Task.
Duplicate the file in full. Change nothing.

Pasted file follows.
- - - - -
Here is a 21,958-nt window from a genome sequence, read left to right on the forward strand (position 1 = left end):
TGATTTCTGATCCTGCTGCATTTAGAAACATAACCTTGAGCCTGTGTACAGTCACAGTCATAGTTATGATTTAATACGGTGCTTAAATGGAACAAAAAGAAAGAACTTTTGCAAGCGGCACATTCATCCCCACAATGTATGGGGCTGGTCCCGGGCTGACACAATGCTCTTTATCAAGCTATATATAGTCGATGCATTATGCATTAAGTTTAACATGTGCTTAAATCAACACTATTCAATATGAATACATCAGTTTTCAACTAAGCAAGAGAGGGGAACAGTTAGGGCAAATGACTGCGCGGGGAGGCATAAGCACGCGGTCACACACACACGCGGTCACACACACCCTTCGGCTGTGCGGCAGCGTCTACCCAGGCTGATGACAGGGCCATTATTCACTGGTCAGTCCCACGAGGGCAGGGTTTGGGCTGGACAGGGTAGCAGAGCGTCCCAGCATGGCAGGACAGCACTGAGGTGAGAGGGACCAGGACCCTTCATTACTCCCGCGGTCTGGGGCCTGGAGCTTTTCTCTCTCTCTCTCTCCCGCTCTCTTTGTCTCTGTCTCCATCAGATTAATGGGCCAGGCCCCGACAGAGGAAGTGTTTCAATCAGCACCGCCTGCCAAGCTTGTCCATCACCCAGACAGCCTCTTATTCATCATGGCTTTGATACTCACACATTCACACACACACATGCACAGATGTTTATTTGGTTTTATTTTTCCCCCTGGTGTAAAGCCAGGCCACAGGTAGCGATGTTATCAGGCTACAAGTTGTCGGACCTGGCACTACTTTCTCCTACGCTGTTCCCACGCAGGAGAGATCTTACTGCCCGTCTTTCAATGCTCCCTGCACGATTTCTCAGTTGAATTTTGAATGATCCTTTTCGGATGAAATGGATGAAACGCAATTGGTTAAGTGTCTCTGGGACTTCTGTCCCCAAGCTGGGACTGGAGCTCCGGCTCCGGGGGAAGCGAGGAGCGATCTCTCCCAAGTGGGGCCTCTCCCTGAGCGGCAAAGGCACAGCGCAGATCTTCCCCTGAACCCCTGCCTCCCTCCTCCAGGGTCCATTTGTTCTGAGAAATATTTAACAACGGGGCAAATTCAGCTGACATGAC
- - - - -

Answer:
Here is a 21,958-nt window from a genome sequence, read left to right on the forward strand (position 1 = left end):
TGATTTCTGATCCTGCTGCATTTAGAAACATAACCTTGAGCCTGTGTACAGTCACAGTCATAGTTATGATTTAATACGGTGCTTAAATGGAACAAAAAGAAAGAACTTTTGCAAGCGGCACATTCATCCCCACAATGTATGGGGCTGGTCCCGGGCTGACACAATGCTCTTTATCAAGCTATATATAGTCGATGCATTATGCATTAAGTTTAACATGTGCTTAAATCAACACTATTCAATATGAATACATCAGTTTTCAACTAAGCAAGAGAGGGGAACAGTTAGGGCAAATGACTGCGCGGGGAGGCATAAGCACGCGGTCACACACACACGCGGTCACACACACCCTTCGGCTGTGCGGCAGCGTCTACCCAGGCTGATGACAGGGCCATTATTCACTGGTCAGTCCCACGAGGGCAGGGTTTGGGCTGGACAGGGTAGCAGAGCGTCCCAGCATGGCAGGACAGCACTGAGGTGAGAGGGACCAGGACCCTTCATTACTCCCGCGGTCTGGGGCCTGGAGCTTTTCTCTCTCTCTCTCTCCCGCTCTCTTTGTCTCTGTCTCCATCAGATTAATGGGCCAGGCCCCGACAGAGGAAGTGTTTCAATCAGCACCGCCTGCCAAGCTTGTCCATCACCCAGACAGCCTCTTATTCATCATGGCTTTGATACTCACACATTCACACACACACATGCACAGATGTTTATTTGGTTTTATTTTTCCCCCTGGTGTAAAGCCAGGCCACAGGTAGCGATGTTATCAGGCTACAAGTTGTCGGACCTGGCACTACTTTCTCCTACGCTGTTCCCACGCAGGAGAGATCTTACTGCCCGTCTTTCAATGCTCCCTGCACGATTTCTCAGTTGAATTTTGAATGATCCTTTTCGGATGAAATGGATGAAACGCAATTGGTTAAGTGTCTCTGGGACTTCTGTCCCCAAGCTGGGACTGGAGCTCCGGCTCCGGGGGAAGCGAGGAGCGATCTCTCCCAAGTGGGGCCTCTCCCTGAGCGGCAAAGGCACAGCGCAGATCTTCCCCTGAACCCCTGCCTCCCTCCTCCAGGGTCCATTTGTTCTGAGAAATATTTAACAACGGGGCAAATTCAGCTGACATGAC